We have already commemorated the RIC - 10 years ago
Controversy released was a lava of emotion erupting from deep within the innards of this State and most of its political parties
The Garda Memorial Garden at Dublin Castle features a sculpture which is “a tribute to all deceased members” of An Garda, the RIC and the DMP. Photograph: excellentstreetimages.com
The furore over a planned commemoration at Dublin Castle for the Royal Irish Constabulary (RIC) and Dublin Metropolitan Police (DMP), originally meant to take place today, was an eye-opener for many people.
But what many of the more shrill of its opponents seemingly don’t realise is that a garden already exists at Dublin Castle commemorating the RIC, the DMP and An Garda Síochána.
The Garda Memorial Garden was opened in 2010 to honour over 80 members of An Garda killed on duty since its foundation in 1922. It features a specially commissioned stone sculpture which is “a tribute to all deceased members of An Garda Síochána, the Royal Irish Constabulary and the Dublin Metropolitan Police”.
This by definition includes the 85,208 men who served in the RIC between 1814 and 1922, as well as the 549 RIC and 14 DMP killed between Easter Monday 1916 and RIC disbandment in August 1922.
Among those gardaí remembered are Jerry McCabe, killed by the IRA at Adare, Co Limerick, in 1996; Frank Hand, killed by the IRA at Drumree, Co Meath, in 1984; Gary Sheehan, killed by the IRA at Ballinamore, Co Leitrim, in 1983; Seamus Quaid, killed by the IRA at Cleariestown, Co Kilkenny, in 1980; Henry Byrne and John Morley, killed by the INLA at Loughglynn, Co Roscommon, in 1980.
I knew John Morley. He was an armed detective upholding the law when he was shot by paramilitary bank robbers in a shoot-out near Ballaghaderreen in July 1980.
In upholding the law of the land he was not much different to his RIC predecessors. Why are our would-be patriots not protesting at his being remembered at Dublin Castle? It that not their next logical step?
And just as An Garda has not proven perfect in going about its duty, so too with the RIC and DMP. What is indisputable about all three police forces is that they were made up mainly of men from a common background – rural, Catholic, nationalist.
As pointed out recently by Prof Seamus Murphy of Loyola University Chicago, the RIC was described warmly in a 1902 edition of the United Irishman, edited by Arthur Griffith, founder of Sinn Féin.
The article read: “The Royal Irish Constabulary is a body of Irishmen recruited from the Irish people; bone of their bone and flesh of their flesh. The typical young constabularyman is Irish of the Irish; Catholic, and (as the word goes) Nationalist; the son of decent parents; his father a Home Rule farmer . . . his uncle a patriotic priest; his sweetheart the daughter of a local Nationalist district councillor and patriotic publican.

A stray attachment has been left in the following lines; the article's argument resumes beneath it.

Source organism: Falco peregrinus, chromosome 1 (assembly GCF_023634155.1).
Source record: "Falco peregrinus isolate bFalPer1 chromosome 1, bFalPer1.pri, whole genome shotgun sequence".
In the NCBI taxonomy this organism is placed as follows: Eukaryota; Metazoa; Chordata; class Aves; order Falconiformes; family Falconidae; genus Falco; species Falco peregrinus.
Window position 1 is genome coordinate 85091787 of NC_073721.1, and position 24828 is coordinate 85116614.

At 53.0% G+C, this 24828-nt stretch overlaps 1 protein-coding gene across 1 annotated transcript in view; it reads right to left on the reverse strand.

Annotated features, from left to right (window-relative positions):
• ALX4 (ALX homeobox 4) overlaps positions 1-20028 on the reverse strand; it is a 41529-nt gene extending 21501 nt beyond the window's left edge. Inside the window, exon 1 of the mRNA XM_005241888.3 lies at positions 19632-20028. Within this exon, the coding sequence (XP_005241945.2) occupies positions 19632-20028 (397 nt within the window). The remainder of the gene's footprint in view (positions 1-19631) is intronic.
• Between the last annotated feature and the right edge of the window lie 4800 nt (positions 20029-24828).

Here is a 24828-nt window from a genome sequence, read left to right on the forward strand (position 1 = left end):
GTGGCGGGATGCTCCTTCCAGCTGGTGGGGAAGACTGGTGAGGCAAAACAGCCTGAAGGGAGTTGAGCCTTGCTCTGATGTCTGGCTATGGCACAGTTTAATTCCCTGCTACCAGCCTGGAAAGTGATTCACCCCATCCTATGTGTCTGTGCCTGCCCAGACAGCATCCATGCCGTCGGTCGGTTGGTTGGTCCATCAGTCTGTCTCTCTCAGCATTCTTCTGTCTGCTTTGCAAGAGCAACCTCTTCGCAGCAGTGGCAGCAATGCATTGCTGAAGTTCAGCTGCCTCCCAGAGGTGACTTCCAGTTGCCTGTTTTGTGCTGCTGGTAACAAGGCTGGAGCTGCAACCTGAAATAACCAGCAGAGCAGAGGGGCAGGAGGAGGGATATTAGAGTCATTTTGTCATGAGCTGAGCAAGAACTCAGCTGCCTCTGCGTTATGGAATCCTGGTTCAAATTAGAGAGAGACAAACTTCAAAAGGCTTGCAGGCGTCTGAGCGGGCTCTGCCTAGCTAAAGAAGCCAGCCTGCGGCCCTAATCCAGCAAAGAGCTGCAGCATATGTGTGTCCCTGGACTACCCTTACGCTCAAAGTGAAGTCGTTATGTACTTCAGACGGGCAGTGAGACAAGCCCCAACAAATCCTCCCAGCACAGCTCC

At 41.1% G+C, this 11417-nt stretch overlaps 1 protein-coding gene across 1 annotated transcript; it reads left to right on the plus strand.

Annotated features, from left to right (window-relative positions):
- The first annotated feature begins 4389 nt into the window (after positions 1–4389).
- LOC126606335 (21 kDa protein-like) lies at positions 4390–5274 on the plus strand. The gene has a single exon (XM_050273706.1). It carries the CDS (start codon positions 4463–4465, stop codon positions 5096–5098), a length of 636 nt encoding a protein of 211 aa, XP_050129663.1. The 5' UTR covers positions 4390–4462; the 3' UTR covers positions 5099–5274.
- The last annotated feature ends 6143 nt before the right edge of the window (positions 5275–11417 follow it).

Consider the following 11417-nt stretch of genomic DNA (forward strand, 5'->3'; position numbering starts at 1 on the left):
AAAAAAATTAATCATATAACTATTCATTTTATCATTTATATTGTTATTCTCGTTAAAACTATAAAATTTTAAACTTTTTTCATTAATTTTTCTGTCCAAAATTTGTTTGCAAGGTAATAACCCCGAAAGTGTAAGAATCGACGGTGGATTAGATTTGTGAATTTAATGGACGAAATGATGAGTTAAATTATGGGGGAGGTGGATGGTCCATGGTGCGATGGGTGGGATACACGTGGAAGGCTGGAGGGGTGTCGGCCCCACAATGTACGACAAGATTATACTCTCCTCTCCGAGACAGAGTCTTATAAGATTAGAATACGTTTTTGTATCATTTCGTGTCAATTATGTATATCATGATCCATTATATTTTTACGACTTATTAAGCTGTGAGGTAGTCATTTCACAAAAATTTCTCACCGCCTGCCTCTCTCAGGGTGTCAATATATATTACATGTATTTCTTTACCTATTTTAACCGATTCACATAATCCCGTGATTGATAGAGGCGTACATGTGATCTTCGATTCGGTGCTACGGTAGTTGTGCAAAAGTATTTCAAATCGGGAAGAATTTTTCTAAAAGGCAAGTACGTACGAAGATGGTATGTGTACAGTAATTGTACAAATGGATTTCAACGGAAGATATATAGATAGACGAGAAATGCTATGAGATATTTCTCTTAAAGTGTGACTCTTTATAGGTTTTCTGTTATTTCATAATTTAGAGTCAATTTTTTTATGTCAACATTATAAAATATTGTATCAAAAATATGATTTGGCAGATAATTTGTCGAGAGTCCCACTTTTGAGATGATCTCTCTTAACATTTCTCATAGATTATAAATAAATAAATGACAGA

“He is smiled on by the Irish clergy; he is smiled on by the Irish girls; he is respected by the young fellows of the street corner and the country crossroads.”
It could have been a describing a Garda in any part of Ireland over the past century.
The conflation of the RIC and DMP, established more than 200 years ago, with the Black and Tans and the Auxiliaries established in 1920, was deliberate and cynical, and seized on by outraged elements in Sinn Féin, Fianna Fáil, Fine Gael, some Independents and Labour.
The extent of their rage, its breadth, but above all its vitriolic depth, was a revelation. It was, frankly, “Tone” deaf. It was purest green nationalism and as removed from the all-embracing republicanism promoted by Wolfe Tone as undiluted nationalism can be. And, let us remember, nationalism is about the tribe alone. It is exclusive, not inclusive. What the controversy released was a lava of emotion erupting from deep within the innards of the State and most of its political parties.
This has one very major significance – it means a united Ireland will not happen within my lifetime, or that of anyone reading these pages, or of anyone living on this island today.
The controversy revealed the green tribe on this island in all its fiercely intolerant conviction and one which will only admit to a myth about itself and its identity, not to the full complexity of our tortured history.
There are tens of thousands of Irish people today who are descendants of RIC and DMP men. (My own family must be among the few that has no such policemen antecedents, on either side.)
Yet the green brigade would have all those Irish people bury the truth of their backgrounds – as they insisted until recently about those many Irishmen who fought in the first and second World Wars – and that it should remain buried in favour of a fictitious history of Ireland.
What unionist would agree to be dominated and ruled by such a green myth? The most moderate unionist would baulk at that. And, of course, the usual suspects among unionists viewed cancellation of the RIC and DMP commemoration with glee.
It was a gift. It confirmed publicly what they have always believed privately, that what is really being pursued by those with a united Ireland agenda is not some new entity but a green nation once again where at best they might be tolerated. It won’t happen. Simple.
No self-respecting unionist among the estimated 800,000 in Northern Ireland would subject themselves, or sacrifice themselves as Britons, to such anti-British rule. And why should they?
Patsy McGarry is Religious Affairs Correspondent